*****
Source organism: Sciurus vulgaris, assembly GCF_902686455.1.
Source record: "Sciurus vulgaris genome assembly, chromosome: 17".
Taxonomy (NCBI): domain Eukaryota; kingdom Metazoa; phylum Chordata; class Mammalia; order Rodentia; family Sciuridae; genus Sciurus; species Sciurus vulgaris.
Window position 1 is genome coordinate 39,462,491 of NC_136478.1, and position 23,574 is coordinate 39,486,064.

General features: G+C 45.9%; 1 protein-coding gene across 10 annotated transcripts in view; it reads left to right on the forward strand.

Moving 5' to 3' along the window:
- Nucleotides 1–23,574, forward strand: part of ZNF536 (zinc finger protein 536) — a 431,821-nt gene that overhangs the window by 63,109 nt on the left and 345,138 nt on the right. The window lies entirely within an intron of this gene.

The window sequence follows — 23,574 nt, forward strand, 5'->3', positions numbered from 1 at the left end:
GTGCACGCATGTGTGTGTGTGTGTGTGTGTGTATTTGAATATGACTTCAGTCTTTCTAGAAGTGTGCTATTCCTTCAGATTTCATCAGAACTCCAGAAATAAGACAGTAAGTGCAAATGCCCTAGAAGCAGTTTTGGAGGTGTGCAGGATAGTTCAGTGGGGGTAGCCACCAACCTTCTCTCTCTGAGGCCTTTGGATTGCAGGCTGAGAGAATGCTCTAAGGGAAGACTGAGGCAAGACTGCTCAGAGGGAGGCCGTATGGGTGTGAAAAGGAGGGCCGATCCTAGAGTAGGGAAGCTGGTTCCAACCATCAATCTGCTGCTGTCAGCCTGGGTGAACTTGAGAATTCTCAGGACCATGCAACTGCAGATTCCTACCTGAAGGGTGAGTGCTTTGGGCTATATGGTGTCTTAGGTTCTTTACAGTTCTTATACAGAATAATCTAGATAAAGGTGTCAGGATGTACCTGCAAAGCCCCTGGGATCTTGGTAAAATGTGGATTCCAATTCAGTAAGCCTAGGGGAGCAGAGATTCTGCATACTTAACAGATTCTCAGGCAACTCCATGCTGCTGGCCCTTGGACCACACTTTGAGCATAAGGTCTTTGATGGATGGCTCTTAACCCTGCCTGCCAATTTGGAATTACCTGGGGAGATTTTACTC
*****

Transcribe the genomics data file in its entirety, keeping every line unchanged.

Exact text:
Source organism: Sciurus vulgaris, assembly GCF_902686455.1.
Source record: "Sciurus vulgaris genome assembly, chromosome: 17".
Taxonomy (NCBI): domain Eukaryota; kingdom Metazoa; phylum Chordata; class Mammalia; order Rodentia; family Sciuridae; genus Sciurus; species Sciurus vulgaris.
Window position 1 is genome coordinate 39,462,491 of NC_136478.1, and position 23,574 is coordinate 39,486,064.

General features: G+C 45.9%; 1 protein-coding gene across 10 annotated transcripts in view; it reads left to right on the forward strand.

Moving 5' to 3' along the window:
- Nucleotides 1–23,574, forward strand: part of ZNF536 (zinc finger protein 536) — a 431,821-nt gene that overhangs the window by 63,109 nt on the left and 345,138 nt on the right. The window lies entirely within an intron of this gene.

The window sequence follows — 23,574 nt, forward strand, 5'->3', positions numbered from 1 at the left end:
GTGCACGCATGTGTGTGTGTGTGTGTGTGTGTATTTGAATATGACTTCAGTCTTTCTAGAAGTGTGCTATTCCTTCAGATTTCATCAGAACTCCAGAAATAAGACAGTAAGTGCAAATGCCCTAGAAGCAGTTTTGGAGGTGTGCAGGATAGTTCAGTGGGGGTAGCCACCAACCTTCTCTCTCTGAGGCCTTTGGATTGCAGGCTGAGAGAATGCTCTAAGGGAAGACTGAGGCAAGACTGCTCAGAGGGAGGCCGTATGGGTGTGAAAAGGAGGGCCGATCCTAGAGTAGGGAAGCTGGTTCCAACCATCAATCTGCTGCTGTCAGCCTGGGTGAACTTGAGAATTCTCAGGACCATGCAACTGCAGATTCCTACCTGAAGGGTGAGTGCTTTGGGCTATATGGTGTCTTAGGTTCTTTACAGTTCTTATACAGAATAATCTAGATAAAGGTGTCAGGATGTACCTGCAAAGCCCCTGGGATCTTGGTAAAATGTGGATTCCAATTCAGTAAGCCTAGGGGAGCAGAGATTCTGCATACTTAACAGATTCTCAGGCAACTCCATGCTGCTGGCCCTTGGACCACACTTTGAGCATAAGGTCTTTGATGGATGGCTCTTAACCCTGCCTGCCAATTTGGAATTACCTGGGGAGATTTTACTC